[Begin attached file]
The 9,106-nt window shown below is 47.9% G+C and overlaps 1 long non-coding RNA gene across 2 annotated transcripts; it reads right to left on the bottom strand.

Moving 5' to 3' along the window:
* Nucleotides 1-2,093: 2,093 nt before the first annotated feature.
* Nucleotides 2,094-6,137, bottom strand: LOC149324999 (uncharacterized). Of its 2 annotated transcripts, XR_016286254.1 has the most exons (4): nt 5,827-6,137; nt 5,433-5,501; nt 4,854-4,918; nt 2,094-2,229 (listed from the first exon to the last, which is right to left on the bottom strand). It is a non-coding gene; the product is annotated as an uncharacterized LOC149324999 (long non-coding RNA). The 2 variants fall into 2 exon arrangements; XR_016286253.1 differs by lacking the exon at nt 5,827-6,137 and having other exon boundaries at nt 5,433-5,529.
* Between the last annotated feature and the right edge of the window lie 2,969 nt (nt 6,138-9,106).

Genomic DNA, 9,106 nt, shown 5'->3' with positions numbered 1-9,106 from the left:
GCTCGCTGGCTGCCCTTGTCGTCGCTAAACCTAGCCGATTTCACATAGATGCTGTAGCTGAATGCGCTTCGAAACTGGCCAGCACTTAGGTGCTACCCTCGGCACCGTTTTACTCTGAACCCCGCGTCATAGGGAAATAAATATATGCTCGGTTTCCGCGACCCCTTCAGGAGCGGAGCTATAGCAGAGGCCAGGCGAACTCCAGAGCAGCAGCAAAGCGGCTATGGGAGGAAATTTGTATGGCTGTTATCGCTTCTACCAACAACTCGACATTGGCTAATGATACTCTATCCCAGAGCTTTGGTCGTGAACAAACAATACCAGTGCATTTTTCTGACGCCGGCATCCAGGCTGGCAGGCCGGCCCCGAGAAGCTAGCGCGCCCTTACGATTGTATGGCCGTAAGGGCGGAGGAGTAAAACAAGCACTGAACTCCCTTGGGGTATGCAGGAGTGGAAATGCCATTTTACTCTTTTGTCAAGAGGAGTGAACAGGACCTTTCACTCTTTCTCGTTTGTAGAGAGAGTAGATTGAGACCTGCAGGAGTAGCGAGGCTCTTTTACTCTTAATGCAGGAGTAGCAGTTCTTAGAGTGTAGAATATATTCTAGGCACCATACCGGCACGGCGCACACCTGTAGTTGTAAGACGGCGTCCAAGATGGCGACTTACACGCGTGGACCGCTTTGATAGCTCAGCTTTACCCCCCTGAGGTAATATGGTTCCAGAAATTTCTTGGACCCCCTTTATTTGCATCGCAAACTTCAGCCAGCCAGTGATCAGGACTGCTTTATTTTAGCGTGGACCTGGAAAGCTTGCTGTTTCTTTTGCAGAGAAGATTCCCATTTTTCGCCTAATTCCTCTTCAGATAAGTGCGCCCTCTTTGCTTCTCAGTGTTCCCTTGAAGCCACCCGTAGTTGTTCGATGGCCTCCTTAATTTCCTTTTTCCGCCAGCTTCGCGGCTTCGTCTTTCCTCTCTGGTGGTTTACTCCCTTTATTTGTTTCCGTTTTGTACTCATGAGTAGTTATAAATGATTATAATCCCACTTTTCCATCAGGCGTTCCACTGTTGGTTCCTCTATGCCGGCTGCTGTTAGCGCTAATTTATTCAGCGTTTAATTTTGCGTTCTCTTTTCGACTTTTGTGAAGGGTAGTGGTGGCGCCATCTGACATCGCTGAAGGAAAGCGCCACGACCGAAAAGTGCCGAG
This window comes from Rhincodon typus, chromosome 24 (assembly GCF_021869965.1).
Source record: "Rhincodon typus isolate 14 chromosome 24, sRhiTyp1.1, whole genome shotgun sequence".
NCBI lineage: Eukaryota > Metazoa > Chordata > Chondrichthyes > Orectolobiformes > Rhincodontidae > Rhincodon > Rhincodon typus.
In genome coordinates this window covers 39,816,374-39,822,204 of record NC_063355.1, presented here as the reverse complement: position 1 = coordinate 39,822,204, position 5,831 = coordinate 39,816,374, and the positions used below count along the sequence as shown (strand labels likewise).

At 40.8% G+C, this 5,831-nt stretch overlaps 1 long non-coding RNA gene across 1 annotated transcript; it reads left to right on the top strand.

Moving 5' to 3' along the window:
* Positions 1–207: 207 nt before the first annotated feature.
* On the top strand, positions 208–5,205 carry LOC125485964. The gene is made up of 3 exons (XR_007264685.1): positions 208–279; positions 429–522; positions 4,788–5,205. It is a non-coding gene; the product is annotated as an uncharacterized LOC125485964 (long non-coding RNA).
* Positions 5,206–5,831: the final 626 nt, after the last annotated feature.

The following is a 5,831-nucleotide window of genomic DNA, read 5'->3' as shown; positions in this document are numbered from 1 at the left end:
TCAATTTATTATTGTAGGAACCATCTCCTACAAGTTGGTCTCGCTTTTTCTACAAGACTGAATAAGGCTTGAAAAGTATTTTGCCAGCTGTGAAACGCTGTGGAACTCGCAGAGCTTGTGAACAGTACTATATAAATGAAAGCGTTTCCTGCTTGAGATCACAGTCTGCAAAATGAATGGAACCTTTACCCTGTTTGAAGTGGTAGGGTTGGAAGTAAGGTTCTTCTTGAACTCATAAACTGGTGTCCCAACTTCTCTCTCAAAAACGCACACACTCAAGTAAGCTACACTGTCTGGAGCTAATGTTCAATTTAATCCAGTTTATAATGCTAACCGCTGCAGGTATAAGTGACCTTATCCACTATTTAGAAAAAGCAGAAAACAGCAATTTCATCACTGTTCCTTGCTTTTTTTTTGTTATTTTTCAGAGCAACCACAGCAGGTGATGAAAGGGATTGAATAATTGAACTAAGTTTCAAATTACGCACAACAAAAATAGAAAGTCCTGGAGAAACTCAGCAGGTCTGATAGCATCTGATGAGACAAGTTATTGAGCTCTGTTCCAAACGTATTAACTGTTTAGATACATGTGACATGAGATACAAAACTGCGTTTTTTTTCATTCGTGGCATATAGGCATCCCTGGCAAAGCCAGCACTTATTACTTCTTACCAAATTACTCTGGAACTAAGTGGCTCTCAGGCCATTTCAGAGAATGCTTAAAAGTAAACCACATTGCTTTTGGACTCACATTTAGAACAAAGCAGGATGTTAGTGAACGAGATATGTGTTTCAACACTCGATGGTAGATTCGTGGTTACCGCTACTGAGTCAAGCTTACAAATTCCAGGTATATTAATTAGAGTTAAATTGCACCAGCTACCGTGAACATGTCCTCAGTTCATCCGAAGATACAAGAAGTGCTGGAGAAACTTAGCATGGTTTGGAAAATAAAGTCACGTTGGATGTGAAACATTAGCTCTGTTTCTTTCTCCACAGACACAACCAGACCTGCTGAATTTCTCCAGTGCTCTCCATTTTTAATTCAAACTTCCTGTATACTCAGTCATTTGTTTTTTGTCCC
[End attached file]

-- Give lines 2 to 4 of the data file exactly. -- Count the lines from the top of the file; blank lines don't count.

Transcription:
Moving 5' to 3' along the window:
* Nucleotides 1-2,093: 2,093 nt before the first annotated feature.
* Nucleotides 2,094-6,137, bottom strand: LOC149324999 (uncharacterized). Of its 2 annotated transcripts, XR_016286254.1 has the most exons (4): nt 5,827-6,137; nt 5,433-5,501; nt 4,854-4,918; nt 2,094-2,229 (listed from the first exon to the last, which is right to left on the bottom strand). It is a non-coding gene; the product is annotated as an uncharacterized LOC149324999 (long non-coding RNA). The 2 variants fall into 2 exon arrangements; XR_016286253.1 differs by lacking the exon at nt 5,827-6,137 and having other exon boundaries at nt 5,433-5,529.